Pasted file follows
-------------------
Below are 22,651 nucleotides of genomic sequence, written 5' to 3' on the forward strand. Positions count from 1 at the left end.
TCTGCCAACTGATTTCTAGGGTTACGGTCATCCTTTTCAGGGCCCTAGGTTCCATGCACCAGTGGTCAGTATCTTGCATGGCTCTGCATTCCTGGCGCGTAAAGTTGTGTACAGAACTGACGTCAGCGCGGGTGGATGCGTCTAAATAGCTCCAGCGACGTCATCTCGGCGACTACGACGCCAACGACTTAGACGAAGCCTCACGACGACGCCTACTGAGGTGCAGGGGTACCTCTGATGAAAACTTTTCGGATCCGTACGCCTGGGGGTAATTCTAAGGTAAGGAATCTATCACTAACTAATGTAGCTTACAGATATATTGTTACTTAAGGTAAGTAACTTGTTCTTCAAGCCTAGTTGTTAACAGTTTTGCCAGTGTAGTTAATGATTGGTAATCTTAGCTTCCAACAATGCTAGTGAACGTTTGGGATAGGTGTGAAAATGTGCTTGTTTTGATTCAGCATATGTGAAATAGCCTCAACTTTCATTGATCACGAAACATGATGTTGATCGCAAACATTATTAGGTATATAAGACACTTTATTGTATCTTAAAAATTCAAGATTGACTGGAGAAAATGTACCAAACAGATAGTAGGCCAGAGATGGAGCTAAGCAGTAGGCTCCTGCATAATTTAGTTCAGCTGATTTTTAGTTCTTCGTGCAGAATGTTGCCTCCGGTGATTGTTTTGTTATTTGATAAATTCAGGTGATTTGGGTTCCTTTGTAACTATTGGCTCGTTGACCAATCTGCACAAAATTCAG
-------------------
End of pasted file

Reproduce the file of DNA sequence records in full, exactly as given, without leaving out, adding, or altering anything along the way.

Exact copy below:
Below are 22,651 nucleotides of genomic sequence, written 5' to 3' on the forward strand. Positions count from 1 at the left end.
TCTGCCAACTGATTTCTAGGGTTACGGTCATCCTTTTCAGGGCCCTAGGTTCCATGCACCAGTGGTCAGTATCTTGCATGGCTCTGCATTCCTGGCGCGTAAAGTTGTGTACAGAACTGACGTCAGCGCGGGTGGATGCGTCTAAATAGCTCCAGCGACGTCATCTCGGCGACTACGACGCCAACGACTTAGACGAAGCCTCACGACGACGCCTACTGAGGTGCAGGGGTACCTCTGATGAAAACTTTTCGGATCCGTACGCCTGGGGGTAATTCTAAGGTAAGGAATCTATCACTAACTAATGTAGCTTACAGATATATTGTTACTTAAGGTAAGTAACTTGTTCTTCAAGCCTAGTTGTTAACAGTTTTGCCAGTGTAGTTAATGATTGGTAATCTTAGCTTCCAACAATGCTAGTGAACGTTTGGGATAGGTGTGAAAATGTGCTTGTTTTGATTCAGCATATGTGAAATAGCCTCAACTTTCATTGATCACGAAACATGATGTTGATCGCAAACATTATTAGGTATATAAGACACTTTATTGTATCTTAAAAATTCAAGATTGACTGGAGAAAATGTACCAAACAGATAGTAGGCCAGAGATGGAGCTAAGCAGTAGGCTCCTGCATAATTTAGTTCAGCTGATTTTTAGTTCTTCGTGCAGAATGTTGCCTCCGGTGATTGTTTTGTTATTTGATAAATTCAGGTGATTTGGGTTCCTTTGTAACTATTGGCTCGTTGACCAATCTGCACAAAATTCAG